Elite universities: their monstrous promises and promising monsters

Year: 2017

Author: Howard, Adam, Kenway, Jane

Type of paper: Abstract refereed

To mobilize the term 'elite universities' is, explicitly or implicitly, intentionally or unintentionally, to underwrite their elite status. The term suggests that these are hallowed institutions, populated by consecrated figures, far above other flawed universities that are staffed by lesser beings and providing for those of various orders of inferiority. A methodological dilemma arises for critical studies of such institutions. How might they use the term elite universities without appearing to subscribe to its elitist connotations? Here we seek to undermine the term's seductive allure by invoking the disruptive imagery of the monster and the monstrous.

Monster figures, McNally (2012) argues, have 'explosive power' and 'estrangement effects' (p. 6). They can "make the everyday appear as it truly is: bizarre, shocking and monstrous.". In this paper we deploy monsters, methodologically, as de-familiarising figures who disturb and disrupt the 'normal' and 'natural'.

Our monster methods draw, in part, from Marx who deploys vampire, werewolf and demon metaphors to highlight the horrific exploitation, by capital, of workers, child laborers and slaves, during the emergence of industrial capitalism. His method also involves drawing attention away from 'the noisy sphere of circulation' (the market) and focusing on 'the hidden abode of production' (1867:1990). In this abode the monstrous and injurious practices of industrial capitalism are most visible. He associates the sphere of circulation with dangerous distractions and magical mystifications.

We draw on various critical and other empirical studies of elite universities' cultures and subcultures to contrast their magical mystifications with their 'hidden abodes of production'. We argue that they are monstrous, grotesquely privileged, institutions that insatiably gorge on their excess resources, reputations and high achieving academics and students. Further, we suggest that they ruthlessly operate according to a demonic Darwinian modus operandi, which involves excluding and purging the 'weak'- the unwelcome mutant.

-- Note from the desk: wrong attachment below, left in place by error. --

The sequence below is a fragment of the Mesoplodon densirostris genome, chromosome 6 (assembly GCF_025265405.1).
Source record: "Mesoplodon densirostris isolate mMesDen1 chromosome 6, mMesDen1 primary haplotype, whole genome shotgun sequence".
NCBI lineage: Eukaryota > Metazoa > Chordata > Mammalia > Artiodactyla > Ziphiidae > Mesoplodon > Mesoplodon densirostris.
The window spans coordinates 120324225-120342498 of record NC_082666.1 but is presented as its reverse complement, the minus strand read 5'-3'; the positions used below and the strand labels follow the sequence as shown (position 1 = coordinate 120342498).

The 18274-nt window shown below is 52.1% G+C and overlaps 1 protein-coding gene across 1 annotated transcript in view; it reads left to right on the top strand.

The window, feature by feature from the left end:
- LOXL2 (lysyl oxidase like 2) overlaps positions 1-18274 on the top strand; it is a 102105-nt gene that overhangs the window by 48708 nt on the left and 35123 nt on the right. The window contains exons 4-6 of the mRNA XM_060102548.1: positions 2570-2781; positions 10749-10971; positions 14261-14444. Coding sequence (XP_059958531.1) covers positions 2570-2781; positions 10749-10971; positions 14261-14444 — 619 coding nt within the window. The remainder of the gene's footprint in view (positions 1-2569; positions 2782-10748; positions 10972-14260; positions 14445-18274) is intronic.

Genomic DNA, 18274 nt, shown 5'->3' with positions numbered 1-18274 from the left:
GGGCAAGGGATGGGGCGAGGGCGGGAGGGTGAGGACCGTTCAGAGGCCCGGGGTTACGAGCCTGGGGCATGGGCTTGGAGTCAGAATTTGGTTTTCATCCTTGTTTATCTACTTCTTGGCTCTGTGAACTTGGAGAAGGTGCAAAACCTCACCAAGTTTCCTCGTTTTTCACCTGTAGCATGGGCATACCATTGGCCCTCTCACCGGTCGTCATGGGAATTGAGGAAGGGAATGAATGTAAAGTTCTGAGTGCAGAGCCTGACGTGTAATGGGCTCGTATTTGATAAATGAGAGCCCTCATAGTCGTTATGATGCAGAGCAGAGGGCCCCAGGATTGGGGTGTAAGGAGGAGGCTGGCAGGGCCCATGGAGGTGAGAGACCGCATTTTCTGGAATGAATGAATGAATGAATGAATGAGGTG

Monsters multiply in the toxic 'hidden abodes' of elite university production where the sacred zombie and hungry werewolf dwell. These universities spawn and clone the perfect zombie student via hyper-competitive admission and assessment criteria. The cultural dynamics of compliant perfectionism place extraordinary demands on students to become hyper-focused on 'success'. Failure cannot be countenanced and the fear it invokes leads to mental health issues. But even before they gain admission, the stringent admissions processes mean that students are well on their way to becoming sacred zombies.
The hungry werewolf is the negative other of such universities' long-standing assertion of high moral principals. One of the promises they make to their super- promising students is that the university will ensure they will be great AND good -a contemporary moral aristocracy. But within the subterranean wolf dens of elite universities decidedly injurious, practices occur amongst students. These include high rates of drug and alcohol abuse and systemic sexual and other violence. Sacred zombies can become werewolves and engage in bestial pack behavior. This strengthens the social and emotional ties between them and shores up the dominant and most entitled leaders of the wolf pack. Weaker and non-pack members are humiliated.
Overall, in the paper, we make-strange the familiar allure of elite universities and highlight their monstrous promises and their promising monsters.